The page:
I took him anyway, and I had to get there early to turn the heat up so the building would warm up, so I got out the tunnel and the tire jump and we played some. Then I decided to get the teeter out. He had never seen the teeter before.
I'm glad I took Payton after all. I really needed to take him. I love this little dog. I keep seeing glimpses of the future agility dog he will be and it thrills me. I cannot wait for the spring to sign him up for Trkman's foundations class.
Go Kimma go!!
Yay for mini-courses with the paps! Very cool.
I can't wait to see how Payton does, he's going to be great.
Well... Zuma and I have had some great learning experiences the last couple weeks with agility. I've been taking her to a group class taught by my mentor once a week because she's started to get extremely spastic when watching other dogs run at trials during our warm ups. It was bad enough that I was having issues keeping her focused on me before and during our runs. So back to mat work, crate games and LAT.
I'm really, really glad to get her working around other dogs again (other than my trainer's BC). She works at a completely different level and it's difficult to train her to keep her brain when she's not working at that level. However, there are risks that come with it. A couple weeks ago during our first run of the class, she stumbled when she flew over the dog walk and ended up with a nasty zinger for a minute or two. Once she had walked that off, I put her in a 2o2o at the bottom of the dogwalk to continue the sequence. The next obstacle was a chute, she ended up running into the hard edge (even though it's padded, it's still unforgiving). That was all self-destruct Zuma I could take for the evening so we just worked on LAT and controlled "with me's" or the rest of the class.
Wednesday of this week, we attended a Karen Holik "Squares" seminar (NOT BOXES! lol). I signed her up because I know we struggle with this. I adore Karen and learned so much and hopefully some tweaks to our current training style will get Zuma and I more connected. It was rather discouraging though only being able to do 3 jumps out of the 11 jumps sequence, but hopefully one day we will be better.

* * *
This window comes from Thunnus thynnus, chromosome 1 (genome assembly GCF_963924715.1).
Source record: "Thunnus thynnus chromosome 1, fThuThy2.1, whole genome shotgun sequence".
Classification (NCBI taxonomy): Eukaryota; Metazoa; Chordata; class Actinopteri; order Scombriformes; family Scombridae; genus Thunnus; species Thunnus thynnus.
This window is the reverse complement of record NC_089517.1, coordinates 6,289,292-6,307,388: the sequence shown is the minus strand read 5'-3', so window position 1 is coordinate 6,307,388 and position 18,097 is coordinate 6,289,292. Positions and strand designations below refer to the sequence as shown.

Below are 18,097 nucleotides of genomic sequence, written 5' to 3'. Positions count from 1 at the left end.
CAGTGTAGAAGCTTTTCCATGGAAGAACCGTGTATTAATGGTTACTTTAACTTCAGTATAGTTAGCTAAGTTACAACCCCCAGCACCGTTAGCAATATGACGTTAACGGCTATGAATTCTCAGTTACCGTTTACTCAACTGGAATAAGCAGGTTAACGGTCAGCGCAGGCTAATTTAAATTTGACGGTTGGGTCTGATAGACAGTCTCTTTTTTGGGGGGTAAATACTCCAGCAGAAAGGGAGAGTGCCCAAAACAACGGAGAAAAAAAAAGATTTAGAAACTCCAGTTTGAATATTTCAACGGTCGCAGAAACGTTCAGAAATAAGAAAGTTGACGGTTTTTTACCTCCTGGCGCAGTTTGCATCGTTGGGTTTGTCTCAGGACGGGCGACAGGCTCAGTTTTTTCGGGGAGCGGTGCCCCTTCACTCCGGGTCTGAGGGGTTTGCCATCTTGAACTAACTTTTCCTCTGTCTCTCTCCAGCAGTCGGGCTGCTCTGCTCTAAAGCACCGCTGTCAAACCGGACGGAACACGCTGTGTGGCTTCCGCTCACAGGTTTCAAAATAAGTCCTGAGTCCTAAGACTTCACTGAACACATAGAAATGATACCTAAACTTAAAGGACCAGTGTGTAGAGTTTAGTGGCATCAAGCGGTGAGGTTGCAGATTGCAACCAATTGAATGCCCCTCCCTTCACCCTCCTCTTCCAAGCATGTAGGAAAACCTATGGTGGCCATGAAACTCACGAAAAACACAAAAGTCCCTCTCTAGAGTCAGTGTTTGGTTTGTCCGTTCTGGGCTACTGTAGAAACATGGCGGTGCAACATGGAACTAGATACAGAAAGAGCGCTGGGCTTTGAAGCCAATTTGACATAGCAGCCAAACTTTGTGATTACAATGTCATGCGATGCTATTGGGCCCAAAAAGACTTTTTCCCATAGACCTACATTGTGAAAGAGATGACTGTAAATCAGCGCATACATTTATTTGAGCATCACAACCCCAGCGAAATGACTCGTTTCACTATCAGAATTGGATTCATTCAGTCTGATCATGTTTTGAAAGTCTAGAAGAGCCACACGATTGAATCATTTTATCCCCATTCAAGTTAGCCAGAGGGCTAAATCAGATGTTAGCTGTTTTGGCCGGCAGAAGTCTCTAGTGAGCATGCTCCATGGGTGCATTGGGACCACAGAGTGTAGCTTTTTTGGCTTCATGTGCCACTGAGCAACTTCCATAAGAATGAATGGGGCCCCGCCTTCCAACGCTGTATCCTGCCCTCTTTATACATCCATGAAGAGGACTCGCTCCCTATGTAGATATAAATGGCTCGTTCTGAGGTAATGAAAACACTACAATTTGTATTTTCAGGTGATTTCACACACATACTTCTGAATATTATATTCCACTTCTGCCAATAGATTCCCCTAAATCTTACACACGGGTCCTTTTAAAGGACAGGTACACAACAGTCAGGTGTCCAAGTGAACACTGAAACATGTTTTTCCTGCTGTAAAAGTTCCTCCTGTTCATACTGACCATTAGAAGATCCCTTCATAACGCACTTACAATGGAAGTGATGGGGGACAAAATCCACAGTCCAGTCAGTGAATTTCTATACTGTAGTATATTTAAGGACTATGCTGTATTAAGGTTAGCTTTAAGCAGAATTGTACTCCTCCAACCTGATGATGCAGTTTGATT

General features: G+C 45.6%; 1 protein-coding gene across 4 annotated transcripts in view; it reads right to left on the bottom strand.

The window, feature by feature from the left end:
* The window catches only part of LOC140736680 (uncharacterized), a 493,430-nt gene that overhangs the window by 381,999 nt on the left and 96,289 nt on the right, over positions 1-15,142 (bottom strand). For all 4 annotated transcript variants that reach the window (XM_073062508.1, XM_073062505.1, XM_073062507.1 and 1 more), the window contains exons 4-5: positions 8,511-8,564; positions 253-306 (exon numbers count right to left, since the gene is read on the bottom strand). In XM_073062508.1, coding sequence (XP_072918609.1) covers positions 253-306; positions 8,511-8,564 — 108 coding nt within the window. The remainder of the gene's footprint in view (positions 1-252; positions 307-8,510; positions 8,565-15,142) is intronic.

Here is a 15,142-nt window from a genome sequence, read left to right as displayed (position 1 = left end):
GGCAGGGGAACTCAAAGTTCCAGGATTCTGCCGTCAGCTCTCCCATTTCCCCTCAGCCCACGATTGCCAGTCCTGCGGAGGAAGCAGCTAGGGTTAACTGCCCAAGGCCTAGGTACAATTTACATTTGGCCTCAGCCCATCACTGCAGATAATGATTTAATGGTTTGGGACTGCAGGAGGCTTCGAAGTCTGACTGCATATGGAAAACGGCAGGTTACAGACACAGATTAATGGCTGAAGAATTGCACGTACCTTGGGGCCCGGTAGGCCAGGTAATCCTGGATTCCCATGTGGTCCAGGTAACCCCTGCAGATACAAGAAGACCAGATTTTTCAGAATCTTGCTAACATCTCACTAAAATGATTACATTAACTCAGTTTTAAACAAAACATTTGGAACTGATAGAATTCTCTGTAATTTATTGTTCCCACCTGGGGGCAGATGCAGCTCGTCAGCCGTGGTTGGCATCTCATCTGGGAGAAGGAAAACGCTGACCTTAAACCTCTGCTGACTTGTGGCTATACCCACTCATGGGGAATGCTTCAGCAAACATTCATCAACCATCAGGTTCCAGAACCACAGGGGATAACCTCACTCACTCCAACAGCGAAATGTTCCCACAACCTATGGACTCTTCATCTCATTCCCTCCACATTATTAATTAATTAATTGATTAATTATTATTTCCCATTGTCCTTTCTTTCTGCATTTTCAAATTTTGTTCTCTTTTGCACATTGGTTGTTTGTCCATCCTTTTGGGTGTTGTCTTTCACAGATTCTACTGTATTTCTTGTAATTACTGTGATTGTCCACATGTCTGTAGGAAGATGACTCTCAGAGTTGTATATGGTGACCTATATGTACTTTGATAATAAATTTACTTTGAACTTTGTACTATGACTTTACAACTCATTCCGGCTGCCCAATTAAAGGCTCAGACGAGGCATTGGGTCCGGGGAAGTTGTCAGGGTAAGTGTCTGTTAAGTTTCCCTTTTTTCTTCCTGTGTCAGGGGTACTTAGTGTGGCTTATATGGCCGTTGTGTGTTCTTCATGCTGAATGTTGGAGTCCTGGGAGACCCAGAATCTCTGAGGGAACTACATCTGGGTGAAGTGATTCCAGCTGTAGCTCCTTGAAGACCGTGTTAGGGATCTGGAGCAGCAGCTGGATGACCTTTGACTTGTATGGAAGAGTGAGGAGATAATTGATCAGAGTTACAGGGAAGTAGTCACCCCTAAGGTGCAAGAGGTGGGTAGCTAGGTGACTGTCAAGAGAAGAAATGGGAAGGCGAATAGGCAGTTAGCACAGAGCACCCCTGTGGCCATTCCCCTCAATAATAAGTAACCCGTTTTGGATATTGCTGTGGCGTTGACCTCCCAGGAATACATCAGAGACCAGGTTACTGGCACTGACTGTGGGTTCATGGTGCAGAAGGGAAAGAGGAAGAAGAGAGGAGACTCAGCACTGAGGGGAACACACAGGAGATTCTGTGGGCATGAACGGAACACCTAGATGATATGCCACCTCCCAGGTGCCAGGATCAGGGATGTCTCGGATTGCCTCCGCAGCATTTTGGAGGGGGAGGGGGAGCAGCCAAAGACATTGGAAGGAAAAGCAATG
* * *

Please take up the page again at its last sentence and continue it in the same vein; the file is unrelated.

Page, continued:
One major thing that I'm learning from this experience is that EVERY dog has their own problems when it comes to agility. From an outsider perspective, I have the upper hand in the sport because Zuma is fast and in every way your ideal agility candidate. However, I wish people would see the amount of hard work that goes into controlling and channeling that drive. While it may take most dogs 3-4 passes at a drill to get the correct lines, we are still struggling several sessions later or we may not even get to do the entire drill. She does have her strengths, I will not deny that. However, she has her weaknesses like every other dog, they are just different. Basically, if I hear "Well you have it easy, your dog has drive" or something along those lines one more time, I may just freak out a bit. :rofl1:
Zinga is doing really well with her foundation stuff. I am sooo excited to see what she has to offer. Also, she's a screamer and it makes me laugh.